Trace elements in bivalve shells: Records of contamination or contaminated record?

W.A. Shoults-Wilson, A. Fritts, J. Unrine, M. Fritts, A. Casper

Research output: Chapter in Book/Report/Conference proceedingConference contribution

Abstract

Since the establishment of long-term bivalve biomonitoring programs (aka “Mussel Watch” programs) interest has remained in using bivalve shells as indicators of anthropogenic release of toxic trace elements. While many authors have included these analyses without question, the literature is filled with questions about the utility of whole-shells as biomonitors of pollution. In order to answer this question, a meta-analysis of the literature was First performed. According to that analysis, bivalve shells may be suitable for only a handful of elements of concern such as Co, Cu, Mn and Pb, while they appear to be unsuitable for Fe and Hg. The greatest strength of bivalve shells appears to be in provid-ing a lower variability indicator of bioavailable trace elements. In order to validate the meta-analysis for freshwater bivalves, element concentra-tions were studied in native bivalve shells from modern, historic and prehistoric collections within the Illinois River System. These collections demonstrated the importance of shell allometry and bivalve species on within-shell accumulation. It also demonstrated significant trends in accumulation over a century of collection that reªects the rise in indus-trialization (Co and Ni) and a shift to organic pesticides (As). However, archaeological samples may indicate that prehistoric loads of some trace elements (Cd) were higher than modern loads. Spatial gradients in trace elements such as Mn appear to reflect a difference in river chemistry rather than anthropogenic loading. The most important confounding factor appears to be mussel age, indicating that studies which do not take this into account may draw unsupported conclusions. In a companion study, Dreissena polymorphashells from Lake Michigan were compared to tissues, demonstrating that shell concentrations are less variable than tissues both spatially and seasonally. These results validated the literature meta-analysis and indicated that while these shells are likely useful for monitoring As, Cd, Co, Cu, Mn, Ni, and Zn in freshwaters, they are not highly useful in monitoring Al, Cr, Hg, Pb and V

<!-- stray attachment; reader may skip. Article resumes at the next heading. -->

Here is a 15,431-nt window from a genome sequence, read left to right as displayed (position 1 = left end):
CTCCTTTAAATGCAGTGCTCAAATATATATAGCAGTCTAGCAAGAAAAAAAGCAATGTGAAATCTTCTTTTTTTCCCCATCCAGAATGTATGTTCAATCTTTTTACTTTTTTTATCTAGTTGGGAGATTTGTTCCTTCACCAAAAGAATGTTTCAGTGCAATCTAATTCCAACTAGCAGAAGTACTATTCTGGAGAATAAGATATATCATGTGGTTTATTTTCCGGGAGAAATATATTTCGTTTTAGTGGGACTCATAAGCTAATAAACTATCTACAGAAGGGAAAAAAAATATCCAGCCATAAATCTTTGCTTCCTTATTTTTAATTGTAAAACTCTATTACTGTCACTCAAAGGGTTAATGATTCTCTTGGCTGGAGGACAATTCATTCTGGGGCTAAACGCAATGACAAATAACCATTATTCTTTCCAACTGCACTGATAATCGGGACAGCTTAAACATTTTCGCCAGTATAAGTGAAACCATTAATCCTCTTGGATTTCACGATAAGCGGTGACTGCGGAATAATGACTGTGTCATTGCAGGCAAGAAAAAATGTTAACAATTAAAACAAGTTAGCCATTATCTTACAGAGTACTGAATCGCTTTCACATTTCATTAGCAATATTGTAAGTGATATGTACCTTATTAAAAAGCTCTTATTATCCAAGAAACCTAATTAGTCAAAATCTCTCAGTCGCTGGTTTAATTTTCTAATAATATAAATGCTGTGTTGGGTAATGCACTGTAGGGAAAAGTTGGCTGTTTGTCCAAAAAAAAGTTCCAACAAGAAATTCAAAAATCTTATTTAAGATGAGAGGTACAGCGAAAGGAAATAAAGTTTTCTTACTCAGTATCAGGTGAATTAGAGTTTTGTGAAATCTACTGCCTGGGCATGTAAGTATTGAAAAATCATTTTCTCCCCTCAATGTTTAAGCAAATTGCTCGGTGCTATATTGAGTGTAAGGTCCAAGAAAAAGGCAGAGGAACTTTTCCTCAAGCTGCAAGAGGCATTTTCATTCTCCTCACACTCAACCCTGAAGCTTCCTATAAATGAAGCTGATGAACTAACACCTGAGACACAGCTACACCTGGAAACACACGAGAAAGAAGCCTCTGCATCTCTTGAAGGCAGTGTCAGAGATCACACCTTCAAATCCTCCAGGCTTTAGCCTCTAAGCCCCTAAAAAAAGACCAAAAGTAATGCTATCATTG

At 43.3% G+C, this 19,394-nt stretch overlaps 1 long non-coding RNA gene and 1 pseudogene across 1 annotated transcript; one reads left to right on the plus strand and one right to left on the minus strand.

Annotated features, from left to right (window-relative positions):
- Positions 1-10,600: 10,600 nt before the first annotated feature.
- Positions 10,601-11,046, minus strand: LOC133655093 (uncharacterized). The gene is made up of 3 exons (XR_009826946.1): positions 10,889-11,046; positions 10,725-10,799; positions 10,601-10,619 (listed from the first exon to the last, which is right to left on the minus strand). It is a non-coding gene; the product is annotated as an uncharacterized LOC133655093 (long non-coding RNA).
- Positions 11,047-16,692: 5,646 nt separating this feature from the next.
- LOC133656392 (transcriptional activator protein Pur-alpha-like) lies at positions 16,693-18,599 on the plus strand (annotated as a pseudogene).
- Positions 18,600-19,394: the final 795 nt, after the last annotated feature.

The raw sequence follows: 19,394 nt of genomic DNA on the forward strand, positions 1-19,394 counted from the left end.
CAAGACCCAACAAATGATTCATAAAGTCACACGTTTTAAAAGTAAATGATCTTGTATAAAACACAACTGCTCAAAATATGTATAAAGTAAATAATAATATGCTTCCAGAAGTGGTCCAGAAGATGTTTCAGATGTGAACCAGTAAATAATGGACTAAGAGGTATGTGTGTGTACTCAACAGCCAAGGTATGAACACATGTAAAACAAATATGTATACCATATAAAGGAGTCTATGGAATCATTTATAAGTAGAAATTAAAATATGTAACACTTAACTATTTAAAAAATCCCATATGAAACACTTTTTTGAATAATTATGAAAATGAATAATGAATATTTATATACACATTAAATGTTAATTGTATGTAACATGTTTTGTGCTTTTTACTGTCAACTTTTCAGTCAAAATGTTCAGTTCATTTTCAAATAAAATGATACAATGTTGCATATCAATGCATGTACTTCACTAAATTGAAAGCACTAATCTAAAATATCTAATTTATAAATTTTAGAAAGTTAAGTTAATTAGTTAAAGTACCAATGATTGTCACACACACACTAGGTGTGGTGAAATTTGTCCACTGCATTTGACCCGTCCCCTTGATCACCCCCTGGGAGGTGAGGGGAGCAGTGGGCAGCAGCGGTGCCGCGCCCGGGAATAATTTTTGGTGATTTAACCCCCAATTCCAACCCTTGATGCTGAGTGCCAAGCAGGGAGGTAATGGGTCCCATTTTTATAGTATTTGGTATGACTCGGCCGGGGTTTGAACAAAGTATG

Original languageEnglish (US)
Title of host publicationSociety of Environmental Toxicology and Chemistry North America 36th Annual Meeting, 1-5 November 2015, Salt Lake City, Utah
Pages119
StatePublished - 2015

Keywords

  • INHS

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